support that activity, are possibly even more important skills
for the computer forensics examiner. While there are tools
that will capture and display network data, the practitioner
needs to know how to properly interpret what they are seeing in the context of their investigation.
Read part 2 of this article in the Fall issue of DFI News. From:
Kessler, G.C., & Fasulo, M. (2007). The Case for Teaching
Network Protocols to Computer Forensics Examiners. In Proceedings of the Conference on Digital Forensics, Security and
Law, April 18-20, 2007, Arlington, VA, pp. 115-137.
purposes, per Request for Comments (RFC) 3330 (IANA, 2002). This
form of IP address is used in this paper when obscuring the true IP
13. Postel, J. (1981), Internet Control Message Protocol (ICMP).
Request for Comments (RFC) 792, http://www.rfc-editor.org/rfc/
rfc792.txt, December 15, 2006.
14. American Standard Code for Information Interchange; see
15. Dittrich, D. (1999), “The ‘stacheldraht’ Distributed Denial of
Service Attack Tool,” http://staff.washington.edu/dittrich/misc/
stacheldraht.analysis, December 14, 2006.
1. Casey, E., & Stanley, A. (2004), “Tool Review—Remote Forensics
Preservation and Examination Tools,” Digital Investigation, 1( 4):
2. Nikkel, B.J. (2005), “Generalizing Sources of Live Network
Evidence,” Digital Investigation, 2( 3): 193-200.
3. Shanmugasundaram, K., Brönnimann, H., & Memon, N. (2006),
“Integrating Digital Forensics in Network Infrastructures,” in Advances in Digital Forensics, Proceedings of the IFIP International Conference on Digital Forensics, eds. M. Pollitt & S. Shenoi, Springer, New
4. Carrier, B. (2003), “Open Source Digital Forensics Tools: The
Legal Argument,” http://homes.cerias.purdue.edu/~carrier/
forensics/docs/opensrc_legal.pdf, April 15, 2006.
5. Kenneally, E.E. (2001), “Gatekeeping Out of the Box: Open
Source Software as a Mechanism to Assess Reliability for Digital Evidence,” Virginia Journal of Law and Technology, 6( 3). http://www.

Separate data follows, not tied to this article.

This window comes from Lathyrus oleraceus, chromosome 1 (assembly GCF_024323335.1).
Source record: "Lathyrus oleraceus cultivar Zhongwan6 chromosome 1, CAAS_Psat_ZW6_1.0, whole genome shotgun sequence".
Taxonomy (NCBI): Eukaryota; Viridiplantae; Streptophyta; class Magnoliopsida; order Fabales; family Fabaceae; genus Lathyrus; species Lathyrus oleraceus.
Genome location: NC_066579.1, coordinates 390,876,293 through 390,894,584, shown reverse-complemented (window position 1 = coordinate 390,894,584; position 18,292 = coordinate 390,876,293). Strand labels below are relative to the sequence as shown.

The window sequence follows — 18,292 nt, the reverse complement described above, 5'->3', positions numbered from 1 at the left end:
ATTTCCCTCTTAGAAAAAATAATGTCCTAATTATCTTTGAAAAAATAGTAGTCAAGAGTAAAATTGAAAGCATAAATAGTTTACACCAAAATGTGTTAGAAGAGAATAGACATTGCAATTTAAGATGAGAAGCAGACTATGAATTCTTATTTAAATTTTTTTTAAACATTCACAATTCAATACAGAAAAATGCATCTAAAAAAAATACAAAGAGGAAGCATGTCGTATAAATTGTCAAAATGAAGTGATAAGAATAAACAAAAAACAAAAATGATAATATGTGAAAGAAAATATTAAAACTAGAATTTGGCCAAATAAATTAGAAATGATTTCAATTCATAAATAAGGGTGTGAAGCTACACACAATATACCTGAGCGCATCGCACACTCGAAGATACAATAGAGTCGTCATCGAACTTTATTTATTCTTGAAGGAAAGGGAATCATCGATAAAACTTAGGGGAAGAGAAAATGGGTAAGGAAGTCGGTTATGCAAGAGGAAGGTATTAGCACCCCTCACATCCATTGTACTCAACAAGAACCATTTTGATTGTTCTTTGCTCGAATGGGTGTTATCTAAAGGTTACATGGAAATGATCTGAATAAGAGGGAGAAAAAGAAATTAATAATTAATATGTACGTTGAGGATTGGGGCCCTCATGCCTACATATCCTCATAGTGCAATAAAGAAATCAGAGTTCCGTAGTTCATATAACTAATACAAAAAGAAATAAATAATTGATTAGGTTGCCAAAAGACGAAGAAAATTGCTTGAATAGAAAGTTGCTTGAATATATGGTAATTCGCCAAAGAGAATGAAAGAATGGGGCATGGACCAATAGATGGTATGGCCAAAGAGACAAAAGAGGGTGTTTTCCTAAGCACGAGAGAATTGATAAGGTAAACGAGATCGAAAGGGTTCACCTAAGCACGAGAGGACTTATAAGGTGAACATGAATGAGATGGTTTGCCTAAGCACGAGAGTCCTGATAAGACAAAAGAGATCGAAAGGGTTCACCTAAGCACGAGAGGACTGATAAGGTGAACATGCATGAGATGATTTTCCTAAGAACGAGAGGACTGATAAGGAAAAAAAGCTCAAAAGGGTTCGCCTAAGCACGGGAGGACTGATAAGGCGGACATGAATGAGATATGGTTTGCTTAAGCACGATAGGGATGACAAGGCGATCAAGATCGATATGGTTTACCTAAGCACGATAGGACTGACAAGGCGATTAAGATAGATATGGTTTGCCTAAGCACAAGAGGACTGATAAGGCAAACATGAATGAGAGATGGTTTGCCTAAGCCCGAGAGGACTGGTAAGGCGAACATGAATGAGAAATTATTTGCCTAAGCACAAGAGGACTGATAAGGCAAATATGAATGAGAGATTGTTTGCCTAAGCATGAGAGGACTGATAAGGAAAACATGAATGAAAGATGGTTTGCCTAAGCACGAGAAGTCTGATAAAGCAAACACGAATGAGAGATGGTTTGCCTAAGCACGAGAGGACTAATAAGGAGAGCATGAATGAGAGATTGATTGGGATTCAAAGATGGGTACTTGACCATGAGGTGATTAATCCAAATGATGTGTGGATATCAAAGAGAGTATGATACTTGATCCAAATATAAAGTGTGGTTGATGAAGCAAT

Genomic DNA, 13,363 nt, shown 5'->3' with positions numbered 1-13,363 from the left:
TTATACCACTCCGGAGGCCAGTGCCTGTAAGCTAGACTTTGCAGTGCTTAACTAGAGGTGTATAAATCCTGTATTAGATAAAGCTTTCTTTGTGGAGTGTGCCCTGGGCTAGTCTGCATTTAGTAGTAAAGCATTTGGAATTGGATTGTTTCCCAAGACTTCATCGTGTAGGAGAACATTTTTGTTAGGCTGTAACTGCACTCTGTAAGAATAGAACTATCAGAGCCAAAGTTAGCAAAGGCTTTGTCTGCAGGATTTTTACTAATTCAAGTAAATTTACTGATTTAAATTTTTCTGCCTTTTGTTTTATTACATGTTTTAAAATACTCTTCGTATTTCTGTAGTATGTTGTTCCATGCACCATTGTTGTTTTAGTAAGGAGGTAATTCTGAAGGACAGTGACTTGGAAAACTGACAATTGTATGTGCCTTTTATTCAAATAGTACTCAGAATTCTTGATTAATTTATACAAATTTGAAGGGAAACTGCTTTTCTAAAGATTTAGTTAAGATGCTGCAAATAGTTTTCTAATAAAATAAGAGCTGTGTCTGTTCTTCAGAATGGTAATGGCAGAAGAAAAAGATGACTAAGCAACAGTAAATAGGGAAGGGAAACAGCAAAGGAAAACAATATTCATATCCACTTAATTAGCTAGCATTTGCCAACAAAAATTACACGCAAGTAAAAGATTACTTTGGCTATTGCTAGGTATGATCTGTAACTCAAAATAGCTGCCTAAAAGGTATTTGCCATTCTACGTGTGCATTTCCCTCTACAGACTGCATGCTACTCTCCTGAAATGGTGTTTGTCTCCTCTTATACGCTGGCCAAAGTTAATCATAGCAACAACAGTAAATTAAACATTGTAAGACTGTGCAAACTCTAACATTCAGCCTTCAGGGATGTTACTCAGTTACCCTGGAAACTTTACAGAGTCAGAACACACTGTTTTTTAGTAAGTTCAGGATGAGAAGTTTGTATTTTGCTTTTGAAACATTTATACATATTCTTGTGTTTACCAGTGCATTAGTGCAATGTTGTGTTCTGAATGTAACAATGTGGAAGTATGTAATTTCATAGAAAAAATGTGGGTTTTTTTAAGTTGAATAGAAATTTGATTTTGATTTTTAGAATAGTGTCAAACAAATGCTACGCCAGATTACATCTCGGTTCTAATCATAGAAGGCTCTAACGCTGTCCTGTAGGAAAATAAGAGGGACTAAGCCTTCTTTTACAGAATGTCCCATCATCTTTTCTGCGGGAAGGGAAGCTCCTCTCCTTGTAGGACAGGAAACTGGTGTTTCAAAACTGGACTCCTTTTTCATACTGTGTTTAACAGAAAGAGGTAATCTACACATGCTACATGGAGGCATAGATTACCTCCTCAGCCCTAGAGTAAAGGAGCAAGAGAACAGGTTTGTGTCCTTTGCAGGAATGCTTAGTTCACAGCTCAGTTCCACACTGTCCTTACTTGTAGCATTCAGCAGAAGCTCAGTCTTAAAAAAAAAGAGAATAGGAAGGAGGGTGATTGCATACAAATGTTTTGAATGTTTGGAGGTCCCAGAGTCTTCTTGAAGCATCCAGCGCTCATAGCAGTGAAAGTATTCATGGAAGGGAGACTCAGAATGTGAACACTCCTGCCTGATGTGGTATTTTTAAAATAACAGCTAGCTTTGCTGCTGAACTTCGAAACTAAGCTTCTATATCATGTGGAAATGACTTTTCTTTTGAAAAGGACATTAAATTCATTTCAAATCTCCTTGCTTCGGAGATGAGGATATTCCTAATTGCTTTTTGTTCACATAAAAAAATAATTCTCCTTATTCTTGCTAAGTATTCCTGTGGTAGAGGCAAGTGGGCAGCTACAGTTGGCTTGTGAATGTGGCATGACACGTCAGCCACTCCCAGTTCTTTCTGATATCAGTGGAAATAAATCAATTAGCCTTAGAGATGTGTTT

vjolt.net/vol6/issue3/v6i3-a13-Kenneally.html, April 14, 2006.
6. Jones, K.J., Bejtlich, R., & Rose, C. W. (2006), Real Digital Forensics: Computer Security and Incident Response,
Addison-Wesley, Upper Saddle River, NJ.
7. Redding, S. (2006), “Using Peer-to-Peer
Technology for Network Forensics,” in Advances
in Digital Forensics, Proceedings of the IFIP International Conference on Digital Forensics, eds.
M. Pollitt & S. Shenoi, Springer, New York.
8. Casey, E. (2004b), “Network Traffic as a
Source of Evidence: Tool Strengths, Weaknesses,
and Future Needs,” Digital Investigation, 1(1):
9. Kent, K., Chevalier, S., Grance, T., & Dang,
H. (2006), Guide to Integrating Forensics Techniques into Incident Response, National Institute
of Standards and Technology (NIST) Special
Publication (SP) 800-86, NIST, Computer Security Division, Information Technology Laboratory,
Gaithersburg, MD. http://csrc.nist.gov/publica-
tions/nistpubs/800-86/SP800-86.pdf, December 4, 2006.
10. Casey, E. (2004a), Digital Evidence and
Computer Crime, 2nd ed., Elsevier Academic
11. Owen, S., Budgen, D., & Brereton, P.
(2006), “Protocol Analysis: A Neglected
Practice,” Communications of the ACM, 49( 2):
12. To protect the true recipient of these
packets—and another victim of the attack—the
actual host address is obscured. IP addresses in
the 192.0.2.0 block are reserved for example
Gary C. Kessler, Ph.D., CCE, CISSP, is an Associate
Professor at Embry-Riddle Aeronautical University in Daytona Beach, Florida, teaching cybersecurity in the Homeland
Security program. He is also president of Gary Kessler Associates, a digital forensics and information security consulting and
training practice. Dr. Kessler is also a member of the N. Florida
and Vermont Internet Crimes Against Children (ICAC) Task
Forces, specializing in mobile device forensics. More information can be found at http://www.garykessler.net.
Matt Fasulo is a Special Agent with the U.S. Secret Service
currently stationed in Portland, Maine. SA Fasulo has been
with the Secret Service since 1998 and a member of the Electronic Crimes Special Agent Program since 1999. During that
time, SA Fasulo has investigated numerous network intrusion
incidents. He is currently assigned to the Maine State Police
Computer Crimes Unit, Vassalboro, Maine.
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